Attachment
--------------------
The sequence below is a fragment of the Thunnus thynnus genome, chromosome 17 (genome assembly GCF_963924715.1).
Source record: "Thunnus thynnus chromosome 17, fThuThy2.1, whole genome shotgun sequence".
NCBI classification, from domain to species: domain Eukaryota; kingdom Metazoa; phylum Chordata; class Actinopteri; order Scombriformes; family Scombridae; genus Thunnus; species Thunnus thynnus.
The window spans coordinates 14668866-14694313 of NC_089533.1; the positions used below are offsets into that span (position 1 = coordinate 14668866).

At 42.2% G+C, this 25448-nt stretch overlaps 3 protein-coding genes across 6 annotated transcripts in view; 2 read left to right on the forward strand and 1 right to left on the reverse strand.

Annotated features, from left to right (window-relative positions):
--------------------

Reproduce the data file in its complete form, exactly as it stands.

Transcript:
The sequence below is a fragment of the Thunnus thynnus genome, chromosome 17 (genome assembly GCF_963924715.1).
Source record: "Thunnus thynnus chromosome 17, fThuThy2.1, whole genome shotgun sequence".
NCBI classification, from domain to species: domain Eukaryota; kingdom Metazoa; phylum Chordata; class Actinopteri; order Scombriformes; family Scombridae; genus Thunnus; species Thunnus thynnus.
The window spans coordinates 14668866-14694313 of NC_089533.1; the positions used below are offsets into that span (position 1 = coordinate 14668866).

At 42.2% G+C, this 25448-nt stretch overlaps 3 protein-coding genes across 6 annotated transcripts in view; 2 read left to right on the forward strand and 1 right to left on the reverse strand.

Annotated features, from left to right (window-relative positions):